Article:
The Pantagraph from Bloomington, Illinois on November 24, 1996 · Page 48
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The Pantagraph from Bloomington, Illinois · Page 48

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Sunday, November 24, 1996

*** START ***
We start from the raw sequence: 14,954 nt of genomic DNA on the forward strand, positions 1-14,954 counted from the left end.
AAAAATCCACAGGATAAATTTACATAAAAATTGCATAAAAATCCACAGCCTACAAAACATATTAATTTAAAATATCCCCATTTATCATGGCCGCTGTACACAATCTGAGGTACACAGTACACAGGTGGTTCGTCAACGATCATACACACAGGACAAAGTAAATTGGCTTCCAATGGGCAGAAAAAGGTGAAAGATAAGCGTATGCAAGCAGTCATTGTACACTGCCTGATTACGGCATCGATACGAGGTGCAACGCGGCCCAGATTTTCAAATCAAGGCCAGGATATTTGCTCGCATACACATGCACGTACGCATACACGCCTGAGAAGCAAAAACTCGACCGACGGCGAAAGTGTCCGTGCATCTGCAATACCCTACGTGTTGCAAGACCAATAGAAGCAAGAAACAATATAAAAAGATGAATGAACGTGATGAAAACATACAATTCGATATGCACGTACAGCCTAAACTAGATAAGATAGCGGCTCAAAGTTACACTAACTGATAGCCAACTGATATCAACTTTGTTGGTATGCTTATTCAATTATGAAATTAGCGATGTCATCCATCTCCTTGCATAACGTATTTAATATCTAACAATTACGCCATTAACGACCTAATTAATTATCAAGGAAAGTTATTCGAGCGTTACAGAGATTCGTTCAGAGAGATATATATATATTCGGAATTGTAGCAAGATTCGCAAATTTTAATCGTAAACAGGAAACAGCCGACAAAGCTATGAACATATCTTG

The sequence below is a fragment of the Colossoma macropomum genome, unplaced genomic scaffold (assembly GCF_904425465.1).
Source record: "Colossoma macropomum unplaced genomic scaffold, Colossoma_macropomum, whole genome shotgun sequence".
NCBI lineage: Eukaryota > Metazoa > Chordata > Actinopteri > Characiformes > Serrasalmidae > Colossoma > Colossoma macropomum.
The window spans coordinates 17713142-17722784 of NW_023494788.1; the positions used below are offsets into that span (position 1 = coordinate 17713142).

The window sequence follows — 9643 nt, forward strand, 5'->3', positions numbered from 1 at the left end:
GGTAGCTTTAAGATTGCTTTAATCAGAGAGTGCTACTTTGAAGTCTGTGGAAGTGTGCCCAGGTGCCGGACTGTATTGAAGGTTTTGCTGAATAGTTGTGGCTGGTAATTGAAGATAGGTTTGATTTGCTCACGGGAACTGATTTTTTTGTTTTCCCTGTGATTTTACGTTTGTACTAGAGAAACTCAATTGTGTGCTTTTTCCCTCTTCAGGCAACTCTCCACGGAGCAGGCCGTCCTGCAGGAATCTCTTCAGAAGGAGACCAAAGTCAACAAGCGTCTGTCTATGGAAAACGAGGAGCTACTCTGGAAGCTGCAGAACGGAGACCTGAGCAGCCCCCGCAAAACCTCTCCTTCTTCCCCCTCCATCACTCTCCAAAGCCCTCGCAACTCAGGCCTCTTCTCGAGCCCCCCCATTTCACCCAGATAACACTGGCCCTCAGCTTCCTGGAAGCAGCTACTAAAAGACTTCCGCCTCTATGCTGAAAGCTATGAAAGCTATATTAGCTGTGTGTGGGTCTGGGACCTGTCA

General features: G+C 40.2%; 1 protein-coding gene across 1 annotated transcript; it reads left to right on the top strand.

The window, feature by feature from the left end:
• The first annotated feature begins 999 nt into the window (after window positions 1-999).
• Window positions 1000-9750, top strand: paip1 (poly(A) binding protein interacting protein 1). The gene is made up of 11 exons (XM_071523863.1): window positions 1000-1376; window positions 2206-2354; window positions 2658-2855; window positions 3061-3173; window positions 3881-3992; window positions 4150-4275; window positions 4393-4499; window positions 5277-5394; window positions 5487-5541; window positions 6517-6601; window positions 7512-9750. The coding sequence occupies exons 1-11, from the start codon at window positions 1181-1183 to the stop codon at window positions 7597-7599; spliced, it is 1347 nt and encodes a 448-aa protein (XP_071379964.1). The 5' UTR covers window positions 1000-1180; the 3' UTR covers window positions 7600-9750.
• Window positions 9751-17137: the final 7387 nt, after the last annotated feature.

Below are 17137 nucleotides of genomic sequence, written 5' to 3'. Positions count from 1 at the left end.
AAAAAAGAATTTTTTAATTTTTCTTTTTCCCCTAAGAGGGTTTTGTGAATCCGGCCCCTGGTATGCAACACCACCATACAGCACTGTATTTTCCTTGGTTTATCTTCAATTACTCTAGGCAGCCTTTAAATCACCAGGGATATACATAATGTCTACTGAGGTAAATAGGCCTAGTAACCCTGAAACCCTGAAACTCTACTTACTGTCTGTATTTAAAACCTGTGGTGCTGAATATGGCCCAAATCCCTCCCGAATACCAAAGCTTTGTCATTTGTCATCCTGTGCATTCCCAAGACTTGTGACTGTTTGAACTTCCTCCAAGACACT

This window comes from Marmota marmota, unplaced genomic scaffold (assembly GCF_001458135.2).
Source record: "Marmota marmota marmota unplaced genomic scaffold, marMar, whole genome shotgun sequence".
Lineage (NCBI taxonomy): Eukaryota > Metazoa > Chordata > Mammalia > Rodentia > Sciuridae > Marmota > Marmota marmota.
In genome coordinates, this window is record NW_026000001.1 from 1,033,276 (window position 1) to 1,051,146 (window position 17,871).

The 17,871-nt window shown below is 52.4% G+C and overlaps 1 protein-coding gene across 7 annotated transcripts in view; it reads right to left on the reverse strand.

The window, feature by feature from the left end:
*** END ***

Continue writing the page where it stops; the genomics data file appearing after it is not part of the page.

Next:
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The Pantagraph 2 Sunday, November 24, 1996 '90s job: Webmaster By Knight-RidderTribuno Service CHICAGO Webmaster is a recently coined word to describe a knowledge worker who puts an "electronic face on organizations and individuals" by designing Web sites for the Internet, says Claudia Allen of the National Association of Colleges and Employers in Bethlehem, Pa. And, she adds, it's "one of the hottest new jobs in corporate America." "Webmasters build and remodel virtual facades home pages, World Wide Web sites, information showcases for companies and institutions on the Internet," says Allen, editor of the association's publication, "1997 Planning Job Choices." The job classification is so new that there are no official skills or work requirements for it But Allen's research shows that Webmasters "know programming and management information systems. Some have a computer background; others, degrees in marketing or English." Many Webmasters are librarians, artists, graphic designers, photographers, engineers and journalists. Most are self-taught Job responsibilities, she says, include writing copy and special software to create Web pages and scanning photos and artwork into the computer. But creating a Web site is just the beginning: Maintenance and updat-' ing also are part of the job. Many Webmasters got their jobs by default, Allen found. "No one else wanted the job or the person chosen was the only one around who was computer literate," she said. Entry-level salaries are estimated to range from $30,000 to $50,000 a year, depending on the size of the company and the amount of work to be done. Allen says "some sources claim salaries range from $50,000 to $100,000," but she thinks they may be exaggerated. Giving thanks throughout the years By SCOTT RICHARDSON Pantagraph staff The Internet can flavor your Thanksgiving holiday with history and fun. Start with An American Thanksgiving. Read about that first feast held in 1621, a year after the Mayflower landed at Plymouth, Mass. Times were tough. More than half of the original party died over the first winter because Pilgrims lacked skills and supplies to cope with the New World. Indians found them in spring and took pity, bringing them needed deer meat and beaver skins. One stayed with them JffjC V and taught them how to hunt, grow JpL corn, find clams, harvest maple f svruP a"d build Indian-style shel- they invited the Indian to share a feast. Hp arrivpH with 90 rel- ZjL 7 atives. The Indians realized ,""f" TJ the need and spread through- k S y-svf I out nearby countryside return- L iv yfijSj ing with deer, waterfowl and badly, tne site also tens tne rest of the story. That first Thanksgiving not repeated. Pilgrims later forgot the help they received from the Indians. Though the Pilgrims themselves were religious refugees seeking freedom to worship the way they wanted, they began telling the Indians their religion was wrong. Tensions increased and within a few years, the same people who feasted together were killing each other in what became known as the King Phillip Wars. Take a tour of the Plimoth (Plymouth) Plantation to see how the Pilgrims lived. Find songs, poems and games. There's also a preview of the DallasWashington professional football game to air on Thanksgiving Day. The site contains a copy of the first Thanksgiving Day proclamation of the First Continental Congress made in 1782 to set a day aside to "offer up their supplications to Almighty God, the giver of all good ... and to give him praise for goodness in general." Abraham Lincoln's Thanksgiving statement made in 1863 during the height of the Civil War is a sadder reminder. "We have forgotten God. We have forgotten the gracious hand which preserved us in peace." Lest we forget who made certain Pilgrims were around to celebrate the first Thanksgiving, visit the National Museum of the American Indian, part of the Smithsonian Institution. There's a rundown of exhibits covering more than 10,000 years of native American heritage plus links to other Native American sites online. Gobble It Up is a roundup of Thanksgiving topics. Its history portion points out the first Thanksgiving feast lasted three days. (And, you thought you had troubles feeding the crowd for the holidays.) This site helps you make travel plans and offers ways to cope with the stress of http:www.pantagraiih.ccD schedule delays. For fun, read Dave Letterman's Top 10, j., things heard at Thanksgiving Day parades. , Gobble up a recipe for furmenty, an Indian pudding. , i j Ever wonder where the tradition comes for breaking a wishbone. The answer is here. ' Surprisingly, Pilgrims had nothing to do with n it Credit the ancient people called the Etr-i' uscans three centuries before Christ They.'1' believed the birds could tell the future be-n cause they cackled just prior to laying an egg: . (I do not make this up.) The Etruscans would draw a circle in the"' dirt, putting the 24 letters of their alphabet around the edges' with a corn kernel on each. The bird would spell out answers ' -to questions, they thought, like the first letter it ate fromj'' would match the letter of a husband to be. The bird was sac-1 1 rificed and the breast bone hung to dry. Two people would' have the chance to make a wish while breaking it. The hold-'' er of the longer was considered the lucky one, which origi-' nated the saying, "a lucky break." ii Heather's Holidaze is always a great place to visit with.,, children. A little girl designs the Web site with HTML help . t from her parents. Try to find Tom Turkey. When you do, you can help decide his fate, whether to eat him, free him or keep him as a pet. When Outta Sites visited, Tom should have been making out a will. , Butterball Online is the answer to your holiday cooking, , needs. Read carving tips and how to cook a picture-perfect, v bird; grilling ideas; recipes for everything from stuffing to gravy; and take part in an online survey for a chance to win a camcorder to record your next holiday. r The only thing missing is the Pepto. ".'! Compiled in part by Britt Carlson, New Media coordinator. E-mail pantagra(a pantagraph.com Sites to see An American Thanksgiving http:www.nightnetthanksgiving Heather's Happy Holidaze http:www.shadeslanding.comhmsthanks Gobble It Up htrpwww.kaplan.comholidayturkey.html National Museum http:www.si.edunmai What's online - 7 p.m. Tuesday, ABC's "Clueless" actress Elisa Donovan chats in the spotlight. 1-3 p.m. today, relax ation therapist Emmanuel Fauconnier discusses coping with stress using relaxation therapy techniques. j- 9 p.m. Tuesday, chat with multi-platinum recording artist Mary Chapin Carpenter. 1- Link to li braries throughout Illinois on Pantagraph Online at http:www.pantagraph.com. If you have or know of a local Web site, we want to know about it. E-mail us at pantagra pantagraph.com Q- rTTTT SHOPPING From E1 fore Christmas seems to contradict the fact that there are five fewer "shopping days" between Thanksgiving and Christmas this year. ! That's one potential fly in the soup. j "There are five fewer shopping days, but we gain a couple of days at the end (right before Christmas) which are normally good days," observed Jim Latzke, rhanager of Kmart, 1608 E. Empire St., Bloomington. t "And our business trends have been going very well," he said. "We're projecting a ihodest increase (in sales) because of the shorter time between Thanksgiving and Christmas (versus) strong sales all year." "Most customers shop according to the Calendar rather than when Thanksgiving falls," Latzke added. "They know Christ mas is coming and many have already started shopping." To Robert Wootten, manager of Bergn-er's at Eastland Mall, "The shorter shopping period between Thanksgiving and Christmas puts a strain on us." He estimated only a 2 percent to 3 percent sales increase at Bergner's over last year, adding, "Given the shorter shopping period, we're looking at that as healthy." Other retailers thought the shorter period would have little or no impact, agreeing with Latzke and Wootten that many shoppers already have started. "The majority of customers are going to buy at least as much as they did last year within the shorter time period," Wootten said. "We have to be totally ready and merchandise the stores with a lot of stock that customers are looking for." Moughler and Dorothy Bushnell, owner of The Garlic Press, 108 W. North St. in downtown Normal, agreed. "People seem to have started shopping earlier this year because they know that Thanksgiving is later," Bushnell said. "I don't think the five days will make much of a difference." "In the past, it hasn't mattered on the number of days," said Michael Thompson, sales manager at Circuit City, 1500 E. Empire St., Bloomington. "People have to get their shopping done. The key is to have the merchandise they want." "I'm seeing the shoppers starting earlier this year," agreed Scott Becker, manager of Bass Outlet in the factory stores, who is projecting a 2 percent to 3 percent sales gain over last year. Another potential challenge is finding enough employees to handle the increased business during the holiday season. With that 2.6 percent unemployment rate, local retailers sometimes have trouble finding and keeping the good help they need. Aware of the challenge, most responded by planning their holiday hiring a couple months ago and began adding help last month. Toys 'R' Us, 1703 E. Empire St., Bloomington, began planning holiday staffing last summer, said store Director Bill Wil-hide. The store will double its staff of 40 during the holiday season and is anticipating a 6 percent to 7 percent sales increase over last year. At Sears, Mast said, the store is hiring an additional 40 employees on top of its usual work force of 140. J.C. Penney hired 48 people to complement the store's 100 employees while Bergner's has hired 60 of the 93 additional employees it needs for the holidays, Wootten said. Bergner's permanent employment base is 200. Von Maur has added 60 employees to its permanent staff of 140. Many of the factory stores still need additional part-time sales help and are working hard to find them, O'Neal said. Most wanted What are shoppers interested in this holiday season? According to retailers, the interests not surprisingly range from traditional to what's hot right now. At Moberly & Klenner, Bass Outlet and J.C. Penney, ,, sweaters a traditional Christmas gift that's making aj comeback this year are big sellers. Holiday sweaters,, for women and sports-related sweatshirts for men are,,, selling at Von Maur. , ..,, Similarly, computer-related items and home electronf ics again are doing well at Sears. At Casey's Garden n. Shop, custom-made bows, centerpieces and beanie ba;' bies, one of the latest crazes, are in demand. " Gift baskets and Godiva chocolates are doing well at ; The Garlic Press, while Web TV and cellular phones are in demand at Circuit City. At Bergner's, golf-motif sports-1' wear and wide-leg jeans for juniors are big. Video game systems, another perennial favorite, are selling well at Toys 'R' Us, as are 101 Dalmation toys, a new addition with their tie to the much-hyped film by Disney. ' FEAST From El The meals a whole turkey, dressing, gravy, a broccoli and rice casserole, a dozen rolls and a pumpkin pie J- are made in a kitchen that serves he five-state region and are flash-frozen for optimum quality, said Saunders. ', '"The dinners are prepackaged for the customers' convenience so they can be microwaved to heat them or they can be heated in an oven," she said, adding that 98 percent of the meals are ordered and delivered cold so they can be heated at home. "We ask for 48 hours' advance notice, but we'll always have extras," said Saunders, adding that a toll-free number, 1-800-382-5219, used for ordering has home economists avail able to assist customers in planning meals. But for diners with a yen for yams instead of stuffing, sorry, "we don't make substitutions," said Saunders. And it's not just food that Kroger can deliver, Saunders said. Customers can also use the 800 number to order and pay for centerpieces, napkins, cornucopias and fruit baskets to spruce up the holiday table. Georgene Naylor, co-owner of Gracious Affairs Catering in Bloomington, hasn't had many calls for com-' plete Thanksgiving dinners, but she gets a lot of requests for those little things that make a meal memorable. "This year we're getting a lot of calls for hors d'oeuvres and dessert items," Naylor said. "People are looking for fill-in items to round off their menus, or maybe something a little more labor-intensive than a pumpkin pie, like a pumpkin cheesecake or pMark D. Johnson Attorney at Law Criminal DcfenseDUl Bankruptcy DivorceFamily Law Business Law License Reinstatement Real Estate Social Security Injury law 827-3670 1 1 5 w. Jefferson Ste. i 00 Bloomington r ' Think About It! Why Have Successful Accountants, Lawyers, Engineers, Teachers And Professionals From All Walks Of Life, Chosen YMMn? Starting In 1970, Over 120 "TNUiWSM. Dealers Operating Fleets Between 1 And 20 Trucks Have Made lN7m. North America's Third Largest Lawn Care Company As Reported By Landscape Management. If You Are Ready To Own And Manage Your Own Business, And Achieve Your Dream, Then Attend Our Free Seminar At: Holiday Inn 8 Traders Cir. Normal Wed., November 27th 7:30 p.m. (888)321-WEED pumpkin roulade, a pumpkin spongecake with ginger cream filling rolled into a comma (shape)." Robert Freitag, catering manager at Richard's restaurant in downtown Bloomington, said, "We do some deliveries where people will ask us to make a turkey, or do a whole traditional Thanksgiving dinner." "We can go deliver a turkey dinner for a dozen people. But it normally doesn't entail a lot of service work. Thanksgiving is a still a family-oriented holiday. So we don't have servers pouring wine or serving food. It's mostly preparing food for people to serve." Freitag said his customers don't expect an elaborate menu either, just the traditional items: turkey, dressing, cranberry sauce, mashed potatoes and pumpkin pie. The Thanksgiving buffet at Richard's will be pretty traditional, too, although Freitag said a seafood item and ham "a bit of variety" will be added. Freitag said Richard's expects to serve 150 to 200 people in three seat-ings on Thanksgiving Day. "It's a mixture. We have a family that comes to the Mother's Day buffet, they come to the Thanksgiving. There's an entire family, 10 to 18 of them. They just do it as a convenience so mom and grandma don't have to do the cooking." Richard's buffet runs from 10:45 a.m. to 2:30 p.m., mirroring a trend toward earlier Thanksgiving dining noticed by Rob Ortman, food and beverage director at Holiday Inn in Normal. The restaurant's all-you-cgn eat, reservation-required buffet runs from 11 a.m. to 2 p.m. in the hotel's main ballroom. "Over the years I've found people Healthy Teeth fnr n T ifptimp t Gentle Caring Dentistry for the Entire Family For Your Thanksgiving emergencies. We Will be Open Fru, Nov. 29 Prevent Cavities and QujDseas(i r .- I present ims announcement I L. on your FIRST VISIT to receiye complete DENTAL EXAM including CLEANING and X-RAYS for only 1 I I Exp. 197 Veterans Parkway Dental Center Thomas K. Marxer, D.D.S. General Dentist 2101 N. Veterans Parkway, Ste. 103 Bloomington CALL NOW! 662-6644 do like to go in the afternoon. We've tried to expand our times a little bit, but we haven't had much call for it We didn't get much of a response for your later times or your earlier times. That's a change industrywide. It's gone from the early evening to the early afternoon," said Ortman. The buffet menu contains all the holiday standards, with a twist A separate section contains a selection of kid-friendly foods you won't see pictured in any Norman Rockwell painting. "We have a separate kids' station with chicken fingers, fish fingers, macaroni and cheese, foods kids like," said Ortman, adding, "It's the third year we've done the kids' station. It was my predecessor's idea. We'd gotten comments that they'd like to see some children's items. And, hey, some adults visit it, too. A lot of them like macaroni and cheese.' If a big plate of mac and cheese doesn't strike you as traditional Thanksgiving fare, probably the food1 at a restaurant known for its pizzas1 wouldn't either. But more and more: people are visiting Sonoma Cucinalri' Bloomington, according Manager Brett Rainwater. ,'-. nj But while "we'll do a pizza if some", body wants one," Rainwater said the ovens are used to prepare eithe wood-roasted turkey breast or prime rib of beef with all the trimmings for' an all-you-can-eat buffet, which'ru'nsj from noon to 6 p.m. For those do-it-yourselfers who face hours of preparation followed by hours of washing dishes on Thursda'J," take heart. All the businesses sur veyed are planning to offer Christmas dinners, too. $,' SUPER WASH HOLIDAY GIVEAWAY fj5$1 00,000 In Cash and Prizes! IN $1000'00 rai'i'im'i'i'iK. a token 5 A NEW 1997 FORD RANGER (color and options may vary) HOLIDAY SPECIAL 4 TOKENS FOR $10 YOU SAVE $8!!! TOKENS A GREAT HOLIDAY GIFT IDEA! IN BLOOMINGTON: IN NORMAL: - Corner of Morrissey & Lincoln - Next to Sud's Mercedes - Veterans Parkway & Morris Ave. - Across from Steak-n-ShaEe - Behind Cub Foods - 1 block East of Parkside